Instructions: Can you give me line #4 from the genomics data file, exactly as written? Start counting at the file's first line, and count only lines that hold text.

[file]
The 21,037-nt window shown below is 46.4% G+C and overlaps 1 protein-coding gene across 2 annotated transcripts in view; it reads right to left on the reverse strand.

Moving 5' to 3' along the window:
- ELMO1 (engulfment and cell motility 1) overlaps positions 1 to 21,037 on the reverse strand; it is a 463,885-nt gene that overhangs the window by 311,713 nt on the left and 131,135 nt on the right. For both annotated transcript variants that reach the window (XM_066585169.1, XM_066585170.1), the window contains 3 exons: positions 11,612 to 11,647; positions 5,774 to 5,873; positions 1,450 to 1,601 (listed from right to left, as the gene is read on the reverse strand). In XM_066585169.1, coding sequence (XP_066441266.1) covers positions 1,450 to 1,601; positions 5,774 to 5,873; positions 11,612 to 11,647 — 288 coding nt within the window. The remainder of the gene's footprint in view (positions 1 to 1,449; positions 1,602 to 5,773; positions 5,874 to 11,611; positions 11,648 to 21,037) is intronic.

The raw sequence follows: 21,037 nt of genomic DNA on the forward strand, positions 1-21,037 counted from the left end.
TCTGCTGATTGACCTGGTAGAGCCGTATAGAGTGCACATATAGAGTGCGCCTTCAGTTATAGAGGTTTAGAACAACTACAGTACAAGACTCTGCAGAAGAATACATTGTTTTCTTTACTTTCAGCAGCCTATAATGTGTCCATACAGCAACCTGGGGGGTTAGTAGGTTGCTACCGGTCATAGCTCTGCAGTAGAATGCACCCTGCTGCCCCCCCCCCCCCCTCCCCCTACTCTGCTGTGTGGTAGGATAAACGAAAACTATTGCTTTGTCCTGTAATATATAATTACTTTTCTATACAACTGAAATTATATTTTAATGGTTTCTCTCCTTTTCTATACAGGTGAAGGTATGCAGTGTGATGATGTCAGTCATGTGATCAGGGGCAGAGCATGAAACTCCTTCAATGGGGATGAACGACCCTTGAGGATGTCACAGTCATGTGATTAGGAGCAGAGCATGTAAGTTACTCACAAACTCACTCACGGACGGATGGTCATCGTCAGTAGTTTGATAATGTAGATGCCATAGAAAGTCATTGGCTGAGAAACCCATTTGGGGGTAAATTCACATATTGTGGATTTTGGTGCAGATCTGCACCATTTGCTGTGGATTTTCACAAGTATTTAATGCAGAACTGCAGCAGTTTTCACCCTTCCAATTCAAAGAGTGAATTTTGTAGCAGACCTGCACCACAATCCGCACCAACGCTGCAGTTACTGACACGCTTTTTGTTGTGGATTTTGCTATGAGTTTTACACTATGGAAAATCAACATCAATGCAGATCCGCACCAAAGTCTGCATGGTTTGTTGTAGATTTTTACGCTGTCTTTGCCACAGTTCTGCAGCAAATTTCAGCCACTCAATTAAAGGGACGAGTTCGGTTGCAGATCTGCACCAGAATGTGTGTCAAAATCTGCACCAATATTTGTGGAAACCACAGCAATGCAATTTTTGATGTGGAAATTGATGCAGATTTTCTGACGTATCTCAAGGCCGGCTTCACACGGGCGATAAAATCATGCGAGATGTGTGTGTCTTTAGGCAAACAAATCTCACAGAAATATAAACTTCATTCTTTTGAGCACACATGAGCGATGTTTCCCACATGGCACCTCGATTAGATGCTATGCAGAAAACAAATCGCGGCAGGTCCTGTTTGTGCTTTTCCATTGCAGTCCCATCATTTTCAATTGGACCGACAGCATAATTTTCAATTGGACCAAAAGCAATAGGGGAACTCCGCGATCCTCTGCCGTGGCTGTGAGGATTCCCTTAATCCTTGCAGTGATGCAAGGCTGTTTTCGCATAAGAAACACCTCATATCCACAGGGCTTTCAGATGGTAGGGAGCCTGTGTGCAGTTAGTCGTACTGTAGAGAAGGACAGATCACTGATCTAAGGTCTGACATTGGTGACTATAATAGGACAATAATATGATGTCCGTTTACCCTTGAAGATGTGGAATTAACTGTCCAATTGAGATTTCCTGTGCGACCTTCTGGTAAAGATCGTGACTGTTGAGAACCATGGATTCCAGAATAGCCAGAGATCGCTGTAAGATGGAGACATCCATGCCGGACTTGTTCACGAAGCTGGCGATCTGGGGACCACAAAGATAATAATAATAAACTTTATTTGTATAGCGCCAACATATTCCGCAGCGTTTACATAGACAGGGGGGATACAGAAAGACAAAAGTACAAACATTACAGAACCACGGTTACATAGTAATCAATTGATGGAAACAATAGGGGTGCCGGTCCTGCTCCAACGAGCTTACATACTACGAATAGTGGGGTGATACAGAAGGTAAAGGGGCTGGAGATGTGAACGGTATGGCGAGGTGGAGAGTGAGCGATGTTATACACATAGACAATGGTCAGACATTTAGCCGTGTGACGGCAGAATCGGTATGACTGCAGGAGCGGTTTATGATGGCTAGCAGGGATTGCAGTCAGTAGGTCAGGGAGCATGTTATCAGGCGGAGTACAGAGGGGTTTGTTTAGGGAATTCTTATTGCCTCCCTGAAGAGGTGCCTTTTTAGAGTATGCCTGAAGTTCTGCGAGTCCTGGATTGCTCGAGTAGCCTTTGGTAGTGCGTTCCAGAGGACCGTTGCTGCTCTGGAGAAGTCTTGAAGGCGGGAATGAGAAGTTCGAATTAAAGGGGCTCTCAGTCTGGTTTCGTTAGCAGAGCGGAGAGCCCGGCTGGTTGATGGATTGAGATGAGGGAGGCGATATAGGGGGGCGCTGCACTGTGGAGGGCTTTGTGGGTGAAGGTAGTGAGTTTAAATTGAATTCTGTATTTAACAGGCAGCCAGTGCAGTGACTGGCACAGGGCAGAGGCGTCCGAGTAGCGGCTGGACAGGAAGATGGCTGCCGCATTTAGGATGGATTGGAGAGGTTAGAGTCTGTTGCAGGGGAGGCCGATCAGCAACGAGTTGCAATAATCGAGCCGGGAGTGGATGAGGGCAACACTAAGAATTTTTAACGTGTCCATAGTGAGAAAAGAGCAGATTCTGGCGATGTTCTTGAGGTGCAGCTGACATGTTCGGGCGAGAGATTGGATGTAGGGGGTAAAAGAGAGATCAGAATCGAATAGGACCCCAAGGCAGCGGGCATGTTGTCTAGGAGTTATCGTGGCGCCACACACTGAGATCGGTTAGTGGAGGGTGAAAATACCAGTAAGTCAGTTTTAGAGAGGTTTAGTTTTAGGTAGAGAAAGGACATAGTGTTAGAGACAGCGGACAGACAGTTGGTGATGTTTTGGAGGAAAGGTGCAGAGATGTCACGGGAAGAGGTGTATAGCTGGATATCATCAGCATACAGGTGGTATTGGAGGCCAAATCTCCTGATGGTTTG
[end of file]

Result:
The raw sequence follows: 21,037 nt of genomic DNA on the forward strand, positions 1-21,037 counted from the left end.